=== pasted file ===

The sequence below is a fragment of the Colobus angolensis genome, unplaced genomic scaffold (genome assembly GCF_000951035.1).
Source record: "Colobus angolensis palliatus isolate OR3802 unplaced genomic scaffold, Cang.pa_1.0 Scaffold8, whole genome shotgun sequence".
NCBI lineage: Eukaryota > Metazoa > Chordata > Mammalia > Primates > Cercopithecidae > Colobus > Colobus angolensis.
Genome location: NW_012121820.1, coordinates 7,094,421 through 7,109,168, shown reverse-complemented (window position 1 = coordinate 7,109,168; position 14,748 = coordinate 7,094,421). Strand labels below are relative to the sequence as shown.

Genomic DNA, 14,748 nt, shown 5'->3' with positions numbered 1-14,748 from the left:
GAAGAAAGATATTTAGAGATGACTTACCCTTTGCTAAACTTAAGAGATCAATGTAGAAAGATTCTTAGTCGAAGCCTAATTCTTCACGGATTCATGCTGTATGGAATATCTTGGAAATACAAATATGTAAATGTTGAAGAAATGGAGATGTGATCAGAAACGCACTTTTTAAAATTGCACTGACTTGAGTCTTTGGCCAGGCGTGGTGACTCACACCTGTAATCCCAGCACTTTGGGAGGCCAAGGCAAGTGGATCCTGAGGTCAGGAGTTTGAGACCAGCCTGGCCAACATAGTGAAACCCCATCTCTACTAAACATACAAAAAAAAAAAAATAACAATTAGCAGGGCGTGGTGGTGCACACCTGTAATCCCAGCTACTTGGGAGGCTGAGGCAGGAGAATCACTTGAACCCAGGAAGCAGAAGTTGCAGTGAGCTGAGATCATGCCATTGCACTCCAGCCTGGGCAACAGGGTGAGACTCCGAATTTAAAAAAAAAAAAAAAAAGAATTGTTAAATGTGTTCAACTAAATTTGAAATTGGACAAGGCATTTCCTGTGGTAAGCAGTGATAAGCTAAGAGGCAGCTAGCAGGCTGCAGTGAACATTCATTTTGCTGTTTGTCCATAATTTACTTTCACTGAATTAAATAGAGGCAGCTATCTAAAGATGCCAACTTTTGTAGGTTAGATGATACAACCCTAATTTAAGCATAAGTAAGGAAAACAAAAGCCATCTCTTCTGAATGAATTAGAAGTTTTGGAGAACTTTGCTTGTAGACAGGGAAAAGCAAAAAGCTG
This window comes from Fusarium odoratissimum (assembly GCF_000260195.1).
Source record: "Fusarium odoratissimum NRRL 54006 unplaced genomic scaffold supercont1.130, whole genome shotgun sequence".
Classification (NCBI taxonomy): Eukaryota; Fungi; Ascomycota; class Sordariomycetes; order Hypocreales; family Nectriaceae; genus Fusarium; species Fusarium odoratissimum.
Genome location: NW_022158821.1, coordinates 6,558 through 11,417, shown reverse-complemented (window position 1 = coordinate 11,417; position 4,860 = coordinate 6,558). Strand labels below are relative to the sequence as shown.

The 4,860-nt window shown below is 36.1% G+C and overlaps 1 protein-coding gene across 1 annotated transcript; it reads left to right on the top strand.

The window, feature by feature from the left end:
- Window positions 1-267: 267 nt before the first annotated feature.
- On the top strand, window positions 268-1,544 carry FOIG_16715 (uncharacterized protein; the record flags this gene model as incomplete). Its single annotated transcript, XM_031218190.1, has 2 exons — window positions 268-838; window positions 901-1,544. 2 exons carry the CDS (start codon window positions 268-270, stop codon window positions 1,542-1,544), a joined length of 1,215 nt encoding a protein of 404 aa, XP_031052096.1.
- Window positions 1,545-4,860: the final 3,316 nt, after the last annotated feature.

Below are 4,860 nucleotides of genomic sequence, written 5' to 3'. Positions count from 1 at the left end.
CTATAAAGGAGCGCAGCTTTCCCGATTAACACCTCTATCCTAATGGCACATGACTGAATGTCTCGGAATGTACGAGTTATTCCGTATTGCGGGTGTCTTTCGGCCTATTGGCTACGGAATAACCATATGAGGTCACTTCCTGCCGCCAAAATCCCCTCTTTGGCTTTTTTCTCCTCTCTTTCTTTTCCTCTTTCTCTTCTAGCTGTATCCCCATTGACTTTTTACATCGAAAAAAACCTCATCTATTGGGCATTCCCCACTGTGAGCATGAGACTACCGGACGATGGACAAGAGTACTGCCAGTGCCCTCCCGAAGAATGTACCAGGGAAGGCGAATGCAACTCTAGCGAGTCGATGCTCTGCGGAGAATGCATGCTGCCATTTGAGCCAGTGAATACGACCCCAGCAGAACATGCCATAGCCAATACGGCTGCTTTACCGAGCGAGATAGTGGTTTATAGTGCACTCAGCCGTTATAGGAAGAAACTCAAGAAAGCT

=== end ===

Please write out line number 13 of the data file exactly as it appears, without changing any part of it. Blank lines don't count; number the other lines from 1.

- Window positions 1-267: 267 nt before the first annotated feature.